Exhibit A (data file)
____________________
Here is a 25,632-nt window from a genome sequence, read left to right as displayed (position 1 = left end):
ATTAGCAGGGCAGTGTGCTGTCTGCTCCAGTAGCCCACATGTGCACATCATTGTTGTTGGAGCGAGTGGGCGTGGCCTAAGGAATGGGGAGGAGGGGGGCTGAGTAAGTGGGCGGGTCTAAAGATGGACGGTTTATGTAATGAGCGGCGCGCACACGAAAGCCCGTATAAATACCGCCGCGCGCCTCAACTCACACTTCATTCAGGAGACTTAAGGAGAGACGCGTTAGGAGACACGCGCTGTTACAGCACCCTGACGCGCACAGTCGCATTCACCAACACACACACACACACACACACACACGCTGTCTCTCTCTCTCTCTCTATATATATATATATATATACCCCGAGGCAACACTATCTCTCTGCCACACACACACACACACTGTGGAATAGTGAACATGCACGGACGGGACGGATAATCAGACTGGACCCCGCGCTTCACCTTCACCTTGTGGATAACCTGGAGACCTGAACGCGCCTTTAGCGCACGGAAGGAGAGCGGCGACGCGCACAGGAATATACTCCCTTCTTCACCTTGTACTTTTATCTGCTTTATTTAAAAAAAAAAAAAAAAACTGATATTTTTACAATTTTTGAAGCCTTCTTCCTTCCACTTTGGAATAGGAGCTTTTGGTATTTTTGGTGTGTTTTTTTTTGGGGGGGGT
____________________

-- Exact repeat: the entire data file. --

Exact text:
Here is a 25,632-nt window from a genome sequence, read left to right as displayed (position 1 = left end):
ATTAGCAGGGCAGTGTGCTGTCTGCTCCAGTAGCCCACATGTGCACATCATTGTTGTTGGAGCGAGTGGGCGTGGCCTAAGGAATGGGGAGGAGGGGGGCTGAGTAAGTGGGCGGGTCTAAAGATGGACGGTTTATGTAATGAGCGGCGCGCACACGAAAGCCCGTATAAATACCGCCGCGCGCCTCAACTCACACTTCATTCAGGAGACTTAAGGAGAGACGCGTTAGGAGACACGCGCTGTTACAGCACCCTGACGCGCACAGTCGCATTCACCAACACACACACACACACACACACACACGCTGTCTCTCTCTCTCTCTCTATATATATATATATATATACCCCGAGGCAACACTATCTCTCTGCCACACACACACACACACTGTGGAATAGTGAACATGCACGGACGGGACGGATAATCAGACTGGACCCCGCGCTTCACCTTCACCTTGTGGATAACCTGGAGACCTGAACGCGCCTTTAGCGCACGGAAGGAGAGCGGCGACGCGCACAGGAATATACTCCCTTCTTCACCTTGTACTTTTATCTGCTTTATTTAAAAAAAAAAAAAAAAACTGATATTTTTACAATTTTTGAAGCCTTCTTCCTTCCACTTTGGAATAGGAGCTTTTGGTATTTTTGGTGTGTTTTTTTTTGGGGGGGGT